Old Breckenridge wooden structure in greyscale
Fog and wildflowers at Crystal Lakes in Breckenridge

Summer has come to Summit County and with its warm temperatures, sapphire blue skies and buckets of that famous Colorado sunshine. One of the best ways to explore the High Country is on foot, and fortunately, there are hundreds of miles of trails throughout the county to explore. This is peak season for wildflowers, meaning it’s the perfect time to hike through aspen glades and meadows flush with wildflowers to viewpoints with expansive vistas, brilliant colors and gorgeous landscapes. Below are the top five Breckenridge wildflower hikes that offer both incredible views and abundant amounts of wildflowers.

Wildflowers bloom in Breckenridge from late-April through early-October, which means if it isn’t ski season, it’s wildflower season. The first spring blossoms peer out from under a late dusting of snow, and the last compete to spread their seeds before winter’s snowy inundation. No matter the summer month you visit Breckenridge, you’ll find a variety of nature’s blossoms to delight you. Here are suggestions for times and places to view an outstanding variety of Breckenridge wildflowers.

5 Breckenridge Wildflower Hikes

Alpine Sunflower: always facing the rising sun, fields of Alpine Sunflower can be found along Boreas Pass Road. Alpine Sunflower is one of the more commonly found wildflowers in Breckenridge.
Alpine Sunflower: Always facing the rising sun, fields of Alpine Sunflower can be found along Boreas Pass Road.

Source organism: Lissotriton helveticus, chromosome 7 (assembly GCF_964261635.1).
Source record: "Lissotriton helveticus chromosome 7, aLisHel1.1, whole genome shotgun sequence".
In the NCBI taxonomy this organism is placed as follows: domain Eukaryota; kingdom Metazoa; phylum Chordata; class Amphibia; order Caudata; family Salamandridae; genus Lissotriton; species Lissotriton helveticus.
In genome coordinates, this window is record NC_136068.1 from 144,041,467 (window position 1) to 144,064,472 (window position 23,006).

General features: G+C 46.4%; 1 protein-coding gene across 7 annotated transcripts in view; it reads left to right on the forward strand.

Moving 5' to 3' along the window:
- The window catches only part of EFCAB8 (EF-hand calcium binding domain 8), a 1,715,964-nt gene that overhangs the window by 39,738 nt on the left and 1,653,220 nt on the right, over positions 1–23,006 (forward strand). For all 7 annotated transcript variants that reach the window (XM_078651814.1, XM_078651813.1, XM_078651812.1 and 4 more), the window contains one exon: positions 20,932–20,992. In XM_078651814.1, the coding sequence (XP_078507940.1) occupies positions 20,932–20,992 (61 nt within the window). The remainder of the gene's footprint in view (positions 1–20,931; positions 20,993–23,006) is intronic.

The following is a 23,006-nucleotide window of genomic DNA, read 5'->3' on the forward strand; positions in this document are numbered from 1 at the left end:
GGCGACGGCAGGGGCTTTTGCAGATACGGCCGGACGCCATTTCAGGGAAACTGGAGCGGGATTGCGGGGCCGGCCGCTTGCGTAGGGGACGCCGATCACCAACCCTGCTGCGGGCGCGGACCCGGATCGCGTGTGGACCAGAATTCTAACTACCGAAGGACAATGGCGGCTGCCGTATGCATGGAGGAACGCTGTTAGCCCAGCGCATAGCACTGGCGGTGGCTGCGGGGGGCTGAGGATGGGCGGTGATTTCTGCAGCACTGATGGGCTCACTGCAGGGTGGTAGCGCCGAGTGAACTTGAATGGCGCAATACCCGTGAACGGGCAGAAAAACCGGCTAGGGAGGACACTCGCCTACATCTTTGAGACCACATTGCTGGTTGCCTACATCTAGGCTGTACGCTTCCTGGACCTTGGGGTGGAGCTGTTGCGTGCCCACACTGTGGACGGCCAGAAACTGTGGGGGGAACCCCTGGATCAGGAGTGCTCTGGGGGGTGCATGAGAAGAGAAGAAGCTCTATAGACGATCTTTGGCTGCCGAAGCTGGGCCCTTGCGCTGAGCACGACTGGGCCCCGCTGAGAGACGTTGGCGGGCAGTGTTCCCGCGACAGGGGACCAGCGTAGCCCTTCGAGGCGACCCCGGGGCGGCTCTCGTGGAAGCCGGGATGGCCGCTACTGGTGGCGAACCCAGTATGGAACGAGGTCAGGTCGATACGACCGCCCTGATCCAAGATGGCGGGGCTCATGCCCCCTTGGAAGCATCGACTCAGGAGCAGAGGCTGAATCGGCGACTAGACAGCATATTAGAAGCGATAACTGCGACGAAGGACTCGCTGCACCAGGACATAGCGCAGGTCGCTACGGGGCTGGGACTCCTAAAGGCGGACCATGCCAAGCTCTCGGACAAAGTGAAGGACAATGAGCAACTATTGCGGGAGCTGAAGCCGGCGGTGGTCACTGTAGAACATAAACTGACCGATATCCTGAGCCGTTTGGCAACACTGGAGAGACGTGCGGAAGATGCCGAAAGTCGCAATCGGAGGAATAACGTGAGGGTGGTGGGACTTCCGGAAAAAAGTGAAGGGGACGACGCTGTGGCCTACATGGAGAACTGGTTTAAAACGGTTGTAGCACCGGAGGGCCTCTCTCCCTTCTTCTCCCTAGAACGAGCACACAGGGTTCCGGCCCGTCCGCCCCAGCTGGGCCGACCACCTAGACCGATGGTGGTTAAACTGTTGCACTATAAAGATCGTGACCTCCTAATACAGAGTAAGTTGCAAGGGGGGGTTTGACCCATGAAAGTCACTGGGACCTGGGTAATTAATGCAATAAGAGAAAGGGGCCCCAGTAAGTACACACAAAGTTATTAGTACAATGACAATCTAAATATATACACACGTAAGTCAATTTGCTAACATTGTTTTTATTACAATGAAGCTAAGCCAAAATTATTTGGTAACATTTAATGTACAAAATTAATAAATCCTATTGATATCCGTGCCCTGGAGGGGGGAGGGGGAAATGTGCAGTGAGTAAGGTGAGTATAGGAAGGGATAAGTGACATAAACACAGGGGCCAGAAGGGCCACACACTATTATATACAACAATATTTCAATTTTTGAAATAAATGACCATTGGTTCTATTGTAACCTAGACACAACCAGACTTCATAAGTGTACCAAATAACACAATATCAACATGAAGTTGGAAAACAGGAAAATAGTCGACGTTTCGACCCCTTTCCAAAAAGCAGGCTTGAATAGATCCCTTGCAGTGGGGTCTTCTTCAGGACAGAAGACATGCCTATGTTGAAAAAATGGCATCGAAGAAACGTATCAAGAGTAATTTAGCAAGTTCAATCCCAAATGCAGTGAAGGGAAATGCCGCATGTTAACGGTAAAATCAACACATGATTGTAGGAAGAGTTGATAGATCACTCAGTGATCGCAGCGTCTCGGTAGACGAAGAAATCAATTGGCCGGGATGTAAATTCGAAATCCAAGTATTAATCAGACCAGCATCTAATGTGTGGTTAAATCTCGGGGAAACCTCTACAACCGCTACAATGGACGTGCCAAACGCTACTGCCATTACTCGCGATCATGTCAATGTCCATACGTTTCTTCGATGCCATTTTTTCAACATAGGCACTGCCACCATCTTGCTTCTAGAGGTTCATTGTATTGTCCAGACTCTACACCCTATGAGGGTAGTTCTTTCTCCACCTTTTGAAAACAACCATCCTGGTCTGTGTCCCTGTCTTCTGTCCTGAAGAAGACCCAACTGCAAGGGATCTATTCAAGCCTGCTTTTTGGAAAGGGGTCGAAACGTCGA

The short length, insignificant elevation gain and proximity to the town of Breckenridge makes the Saw Mill Creek hike perfect for families with young children. Starting near the bottom of the Saw Mill Chairlift, the trail leads hikers down a shady ravine with a creek running through it. The high rocky walls protect hikers from the insistent summer sun and offer a refuge to plants and wildlife, including plenty of wildflowers.

Children can touch, smell and experience nature along the trail, from the babbling creek to pungent pine needles. Small animal burrows and shy, shade-loving wildflowers can be found along the path. Mushrooms will make an appearance in August. Small bridges take hikers back and forth across the creek. Eventually, wooden stairs lead up a hillside to the shore of a shallow lake — just the right place for a splash in the shallows and a sunny afternoon picnic. The hike is less than a mile and is rated as easy.


Still a family hike, although a littler higher and tougher than Saw Mill Creek, the trail from Copper Mountain Resort to the Wheeler Lakes has it all — plants, animals and stunning views.

This wildflower hike features areas thick with trees, including aspen and pines. These gradually give way to open meadows full of wildflowers.

Wheeler Lakes trail has plenty of elevation gain and terrain change, allowing for a variety of wildflowers. Right now, there should be numerous patches of Columbines in bloom. Along with flowers, there is a population of black-and-gold tiger salamanders that live along the shallows of Wheeler Lakes. This trail is 6.4 miles round trip and is rated as moderate to more difficult.


For those who don’t want to stop at the Wheeler Lakes, the trail continues from Copper Mountain all the way to Frisco via the top of the Tenmile Range and Uneva Pass.

After the Wheeler lakes, before reaching Uneva Pass, is another lake known as Lost Lake. Despite its proximity to the trail, it’s nearly completely hidden by a tall berm.